26.1 MILLION ACRES OF OCEAN AND SHORELINE
PROTECTED FOR ENDANGERED ALASKAN EIDERS

In response to a lawsuit and legal settlement with the Center for Biological Diversity and Christians Caring for Creation, the U.S. Fish & Wildlife Service designated 40,832 square miles (26,133,120 acres) of critical habitat in Alaska for the endangered spectacled and Steller's eiders on January 12, 2001. Critical habitat is defined as all necessary for the recovery of the species. It is protected from destruction or adverse modification. This is one of the largest critical habitat designations ever made under the Endangered Species Act (ESA).

The Inupiat Eskimo name for the Steller's eider is Iginikkauktuk, "the bird that sat in the campfire," referring to the burnt appearance of the male's breast and stomach.THE STELLER'S EIDER was listed as threatened Under the ESA in June 1997. It is the smallest of all the eiders, recognizable by its black eye patch (male). Steller's eiders are diving ducks that feed primarily on mollusks and crustaceans, including the common blue mussel and the sand-hopper. During the breeding season, they also eat insects and plant materials. They make their nests on tundra, adjacent to shallow ponds or within drained lake basins. As recently as the early 1970s, Steller's eiders may have numbered half a million worldwide. The current population is estimated at between 150,000 and 200,000 globally. In North America, Steller's eiders are restricted to northern Alaska. They no longer nest on the Yukon-Kuskokwim Delta, other western Alaska habitats or the eastern portion of the North Slope. Causes for the decline worldwide, and the reduction in the Alaskan breeding population, are not known for certain, but the species is clearly threatened by oil and gas development and habitat degradation.

OIL, GUNS AND FOXES are three of the most visible threats to the eiders. The critical habitat designation did not include essential areas on Alaska's North Slope which were in the proposed designation. These areas in and around the Arctic National Wildlife Refuge and the National Petroleum Reserve were the most politically contentious because of their potential to interfere with oil and gas drilling plans. They were attacked by the big oil and gas corporations, the Alaska State Legislature, and the Alaska Congressional delegation. George W. Bush has pledged to push oil drilling into the wildlife refuge despite decades of opposition by Native Alaskans and environmentalists. The deletion of the North Slope from the critical habitat zone is an ominous sign.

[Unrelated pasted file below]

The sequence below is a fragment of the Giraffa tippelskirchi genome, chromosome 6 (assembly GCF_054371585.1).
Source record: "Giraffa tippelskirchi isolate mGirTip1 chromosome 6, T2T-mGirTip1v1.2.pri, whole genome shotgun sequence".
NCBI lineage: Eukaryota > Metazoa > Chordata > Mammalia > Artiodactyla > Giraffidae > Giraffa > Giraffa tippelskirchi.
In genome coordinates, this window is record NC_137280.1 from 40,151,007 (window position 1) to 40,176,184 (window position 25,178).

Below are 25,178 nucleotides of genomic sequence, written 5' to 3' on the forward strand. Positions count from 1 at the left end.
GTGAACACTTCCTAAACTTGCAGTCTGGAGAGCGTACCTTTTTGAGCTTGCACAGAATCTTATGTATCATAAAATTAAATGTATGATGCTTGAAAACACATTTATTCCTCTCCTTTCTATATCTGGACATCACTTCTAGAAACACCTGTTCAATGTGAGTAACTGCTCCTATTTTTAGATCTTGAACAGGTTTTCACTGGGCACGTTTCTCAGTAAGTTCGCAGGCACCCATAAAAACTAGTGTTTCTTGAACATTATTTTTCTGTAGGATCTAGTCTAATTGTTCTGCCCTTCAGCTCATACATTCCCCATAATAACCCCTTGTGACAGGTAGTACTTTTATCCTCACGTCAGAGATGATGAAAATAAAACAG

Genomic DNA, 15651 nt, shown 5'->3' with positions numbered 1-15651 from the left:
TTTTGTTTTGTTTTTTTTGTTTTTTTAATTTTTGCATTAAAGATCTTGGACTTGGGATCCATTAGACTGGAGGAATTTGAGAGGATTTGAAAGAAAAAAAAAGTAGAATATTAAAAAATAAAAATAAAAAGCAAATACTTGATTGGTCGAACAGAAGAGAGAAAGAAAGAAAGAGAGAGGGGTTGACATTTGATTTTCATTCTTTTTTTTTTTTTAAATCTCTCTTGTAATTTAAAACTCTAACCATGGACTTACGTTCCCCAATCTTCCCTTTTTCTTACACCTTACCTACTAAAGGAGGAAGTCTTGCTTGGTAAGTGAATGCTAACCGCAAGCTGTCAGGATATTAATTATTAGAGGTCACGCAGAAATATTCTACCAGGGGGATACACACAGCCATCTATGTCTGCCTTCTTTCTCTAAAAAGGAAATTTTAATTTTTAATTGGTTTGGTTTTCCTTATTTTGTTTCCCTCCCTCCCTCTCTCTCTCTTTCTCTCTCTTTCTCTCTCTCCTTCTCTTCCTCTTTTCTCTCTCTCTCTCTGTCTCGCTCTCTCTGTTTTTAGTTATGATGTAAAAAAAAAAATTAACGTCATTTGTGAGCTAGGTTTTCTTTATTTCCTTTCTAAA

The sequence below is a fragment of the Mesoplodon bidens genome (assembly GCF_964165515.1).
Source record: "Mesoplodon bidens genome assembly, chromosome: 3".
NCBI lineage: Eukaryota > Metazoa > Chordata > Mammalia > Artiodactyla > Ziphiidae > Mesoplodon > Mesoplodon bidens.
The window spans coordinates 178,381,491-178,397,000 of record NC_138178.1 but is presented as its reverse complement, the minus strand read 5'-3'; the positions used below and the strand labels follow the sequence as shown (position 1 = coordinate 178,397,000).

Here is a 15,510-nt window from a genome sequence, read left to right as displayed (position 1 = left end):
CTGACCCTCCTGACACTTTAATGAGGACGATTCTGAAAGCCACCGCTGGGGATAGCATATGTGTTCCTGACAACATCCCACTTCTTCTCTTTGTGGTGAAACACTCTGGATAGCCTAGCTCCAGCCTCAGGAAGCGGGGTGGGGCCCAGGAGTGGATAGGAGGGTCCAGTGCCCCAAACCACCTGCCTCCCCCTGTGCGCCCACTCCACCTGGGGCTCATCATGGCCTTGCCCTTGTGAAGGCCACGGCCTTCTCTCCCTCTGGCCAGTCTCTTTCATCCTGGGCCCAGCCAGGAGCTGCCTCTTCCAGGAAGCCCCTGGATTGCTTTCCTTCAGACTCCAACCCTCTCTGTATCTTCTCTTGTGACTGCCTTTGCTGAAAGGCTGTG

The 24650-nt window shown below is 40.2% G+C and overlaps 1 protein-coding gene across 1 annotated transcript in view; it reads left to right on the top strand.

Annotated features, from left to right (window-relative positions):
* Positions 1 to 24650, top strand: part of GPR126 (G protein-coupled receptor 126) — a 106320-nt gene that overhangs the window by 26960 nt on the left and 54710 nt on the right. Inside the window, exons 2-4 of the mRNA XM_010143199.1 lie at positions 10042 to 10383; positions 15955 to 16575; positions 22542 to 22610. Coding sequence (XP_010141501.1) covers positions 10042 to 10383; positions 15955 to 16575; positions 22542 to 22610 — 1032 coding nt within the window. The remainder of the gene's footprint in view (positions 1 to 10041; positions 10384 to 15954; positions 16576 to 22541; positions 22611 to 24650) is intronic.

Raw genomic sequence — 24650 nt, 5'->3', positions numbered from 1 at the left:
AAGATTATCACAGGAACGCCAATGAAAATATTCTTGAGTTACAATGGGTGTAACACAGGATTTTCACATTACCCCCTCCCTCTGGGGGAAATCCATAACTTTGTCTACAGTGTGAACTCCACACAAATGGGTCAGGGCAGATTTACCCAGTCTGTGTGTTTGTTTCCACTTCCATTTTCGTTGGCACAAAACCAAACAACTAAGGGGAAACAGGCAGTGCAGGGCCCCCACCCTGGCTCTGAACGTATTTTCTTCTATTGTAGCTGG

SEABIRDS AND NORTHERN PEOPLES

Seabirds and their eggs have been an important food source for coastal peoples around the world for thousands of years. In northern Canada, native diets have long included seabirds, from British Columbia to Newfoundland. In the Arctic, the thick-billed murre was a commonly taken species; at Digges Island in northern Hudson Bay, one of Henry Hudson's crew described finding stone huts containing murres "hanged by the neck." The Inuit name of a nearby headland translates as "the place of beating with sticks," referring to an early native method of killing the birds as they flew overhead. Murre eggs are still a major food source for certain Inuit communities in Canada.

Unfortunately, after the arrival of Europeans, the introduction of commercial egg harvesting—with thousands of eggs being hauled into growing towns and cities for sale—led to overexploitation and drastic reductions in populations.

Although traditional subsistence harvest likely did not have a significant effect on historically larger eider populations, it may be contributing to the bird's current decline now that the eider population is smaller. Annual harvest take of all eider species on the Yukon-Kuskokwim Delta from 1985 to 1991 averaged 3,800 eiders. Ingestion of lead shot from other hunting activities is also a likely threat.

Predation by arctic foxes, which have been introduced to many islands where they never occurred naturally, may be reducing the number of spectacled eiders as well as common eiders and snow geese. On the mainland, foxes can now scavenge for winter food at garbage dumps adjacent to oil drilling sites, meaning they don't have to roam south in the winter. On the other hand, high lemming numbers reduce predation on eider eggs; when lemmings decline, foxes take more eggs. The interactions between these species are not yet fully understood, but one thing is clear: industrial activity in the remote Arctic is bringing about far-reaching disruptions in the food chain.

ECOSYSTEM COLLAPSE OF THE BERING SEA may also be affecting the eiders. Many species including Steller sea lions, sea otters, and bull kelp have declined at a remarkable rate in recent years. Commercial overfishing is definitely taking a toll and climate change may be at work as well. The entire ecological web of the Bering Sea is coming apart. In addition to the eider critical habitat, the Center has also filed a formal petition to designate critical habitat for the endangered right whale in the Bering Sea.

graphic Andrew Rodman ©2002
July 3, 2003
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